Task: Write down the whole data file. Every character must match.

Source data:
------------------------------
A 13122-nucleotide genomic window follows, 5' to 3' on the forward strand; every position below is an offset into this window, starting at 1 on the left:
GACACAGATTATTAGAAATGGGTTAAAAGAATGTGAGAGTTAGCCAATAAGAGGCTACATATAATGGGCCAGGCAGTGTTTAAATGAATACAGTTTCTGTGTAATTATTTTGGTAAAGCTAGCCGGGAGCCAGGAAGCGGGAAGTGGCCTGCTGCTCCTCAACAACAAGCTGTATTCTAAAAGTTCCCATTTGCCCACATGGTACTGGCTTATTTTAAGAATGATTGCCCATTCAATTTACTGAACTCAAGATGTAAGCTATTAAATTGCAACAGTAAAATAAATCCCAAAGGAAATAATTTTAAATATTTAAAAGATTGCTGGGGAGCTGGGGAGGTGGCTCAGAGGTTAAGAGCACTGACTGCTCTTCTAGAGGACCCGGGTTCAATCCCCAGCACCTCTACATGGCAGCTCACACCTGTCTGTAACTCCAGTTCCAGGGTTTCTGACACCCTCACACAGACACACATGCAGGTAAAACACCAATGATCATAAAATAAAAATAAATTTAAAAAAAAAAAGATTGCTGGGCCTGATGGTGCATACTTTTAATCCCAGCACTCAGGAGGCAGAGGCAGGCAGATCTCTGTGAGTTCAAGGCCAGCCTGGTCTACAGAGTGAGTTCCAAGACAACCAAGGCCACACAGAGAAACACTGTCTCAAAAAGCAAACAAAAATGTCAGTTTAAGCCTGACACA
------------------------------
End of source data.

A 13122-nucleotide genomic window follows, 5' to 3' on the forward strand; every position below is an offset into this window, starting at 1 on the left:
GACACAGATTATTAGAAATGGGTTAAAAGAATGTGAGAGTTAGCCAATAAGAGGCTACATATAATGGGCCAGGCAGTGTTTAAATGAATACAGTTTCTGTGTAATTATTTTGGTAAAGCTAGCCGGGAGCCAGGAAGCGGGAAGTGGCCTGCTGCTCCTCAACAACAAGCTGTATTCTAAAAGTTCCCATTTGCCCACATGGTACTGGCTTATTTTAAGAATGATTGCCCATTCAATTTACTGAACTCAAGATGTAAGCTATTAAATTGCAACAGTAAAATAAATCCCAAAGGAAATAATTTTAAATATTTAAAAGATTGCTGGGGAGCTGGGGAGGTGGCTCAGAGGTTAAGAGCACTGACTGCTCTTCTAGAGGACCCGGGTTCAATCCCCAGCACCTCTACATGGCAGCTCACACCTGTCTGTAACTCCAGTTCCAGGGTTTCTGACACCCTCACACAGACACACATGCAGGTAAAACACCAATGATCATAAAATAAAAATAAATTTAAAAAAAAAAAGATTGCTGGGCCTGATGGTGCATACTTTTAATCCCAGCACTCAGGAGGCAGAGGCAGGCAGATCTCTGTGAGTTCAAGGCCAGCCTGGTCTACAGAGTGAGTTCCAAGACAACCAAGGCCACACAGAGAAACACTGTCTCAAAAAGCAAACAAAAATGTCAGTTTAAGCCTGACACA